While there were not many opportunities close to Bashaw this time around, the annual Alberta Open Farm Days event saw the biggest numbers to date in 2017.
The fifth edition — Aug. 19 and 20 — broke records in visitors, host farms and sales as the event designed to showcase the province’s agricultural operations continues to gain popularity.
“Open Farm Days gets bigger and better every year with more visitors discovering and supporting our rural producers,” stated Ricardo Miranda, Alberta’s minister of Culture and Tourism.
“From historical experiences spanning the Middle Ages to the Old West, family-friendly petting zoos and corn mazes, livestock and vegetable farms, along with breweries, meaderies, wineries and distilleries, there was truly something for everyone. The great response demonstrates the continued potential of agri-tourism.”
Data released last week by the provincial government showed that the 101 host farms and ranches — up 10 per cent from 2016 — saw a 13 per cent jump, just over 20,100, in the number of visits. Overall product sales from those operations shot up 10 per cent from 2017 to more than $146,000.
Some of the year-over-year increases were a result of the event taking up the entire weekend instead of being run on a single Sunday. The government made the move due to demands from the public to make it easier for more to experience the variety of events, from on-farm visits to culinary events.
“The success of Open Farm Days is due in large part to the hard work of our farmers and ranchers who produce world-class products that are a source of pride for our province. The strong support of Albertans for this event that showcases the incredible potential of our sector in diversifying our economy has been truly remarkable,” stated Oneil Carlier, Alberta minister of Agriculture and Forestry.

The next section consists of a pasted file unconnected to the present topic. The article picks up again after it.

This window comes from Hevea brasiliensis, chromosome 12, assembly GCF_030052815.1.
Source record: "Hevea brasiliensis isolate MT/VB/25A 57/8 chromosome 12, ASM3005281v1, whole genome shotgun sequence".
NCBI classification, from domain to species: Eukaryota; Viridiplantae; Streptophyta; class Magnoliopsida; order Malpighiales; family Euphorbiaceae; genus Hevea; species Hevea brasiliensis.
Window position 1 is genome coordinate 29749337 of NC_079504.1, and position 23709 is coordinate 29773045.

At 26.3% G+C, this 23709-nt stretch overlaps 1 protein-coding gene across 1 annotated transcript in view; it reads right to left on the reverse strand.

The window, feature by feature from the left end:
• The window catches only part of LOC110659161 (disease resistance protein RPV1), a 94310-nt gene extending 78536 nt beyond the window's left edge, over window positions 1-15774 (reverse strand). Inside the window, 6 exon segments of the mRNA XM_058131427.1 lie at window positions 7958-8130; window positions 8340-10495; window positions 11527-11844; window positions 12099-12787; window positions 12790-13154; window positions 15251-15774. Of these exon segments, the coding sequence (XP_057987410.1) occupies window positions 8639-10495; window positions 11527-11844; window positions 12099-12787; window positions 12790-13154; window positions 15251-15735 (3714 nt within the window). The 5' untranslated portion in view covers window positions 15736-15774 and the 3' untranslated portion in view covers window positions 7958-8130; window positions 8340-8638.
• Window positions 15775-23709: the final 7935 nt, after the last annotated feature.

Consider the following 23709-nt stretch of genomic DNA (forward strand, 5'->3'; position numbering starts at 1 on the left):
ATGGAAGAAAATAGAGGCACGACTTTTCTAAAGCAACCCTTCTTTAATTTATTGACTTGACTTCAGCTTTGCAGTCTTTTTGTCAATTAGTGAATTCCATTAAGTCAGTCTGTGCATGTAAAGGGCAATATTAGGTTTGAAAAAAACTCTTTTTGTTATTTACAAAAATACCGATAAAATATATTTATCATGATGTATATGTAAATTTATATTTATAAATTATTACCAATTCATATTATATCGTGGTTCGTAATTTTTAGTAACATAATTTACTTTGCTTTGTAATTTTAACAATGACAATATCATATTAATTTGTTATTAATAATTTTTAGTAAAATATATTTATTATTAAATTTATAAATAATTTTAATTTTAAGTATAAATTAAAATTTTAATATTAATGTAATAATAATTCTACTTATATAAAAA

Miranda also noted the wide range of opportunities offered showed the importance and vitality agriculture plays in the province while showing off the growth entrepreneurs may find available to them to further participate in tourism.
In addition to the weekend, operators participating in Open Farm Days have access to various product development supports including business coaching, industry learning opportunities and networking. These types of activities can help push forward farm-to-fork tourism, meaning operations can become more of a year-round opportunity.
To further make that point, the province released some statistics (derived from the 2017 survey of Albertans) that show there is room to generate more tourism revenue.
According to the survey, nearly 88 per cent of Albertans took part in some form of farm-to-fork tourism in the previous 12 months. The most common activities noted were — dining in a restaurant serving Alberta ingredients (74.6 per cent), going to a farmers market (57.2) and buying product at a retail farm operation (41.5).
This past year, the two ministries — Culture and Tourism along with Agriculture and Forestry — teamed up with Ag for Life, the Alberta Association of Agricultural Societies, Travel Alberta and participating farms, ranches, hosts and agricultural societies to sponsor the weekend.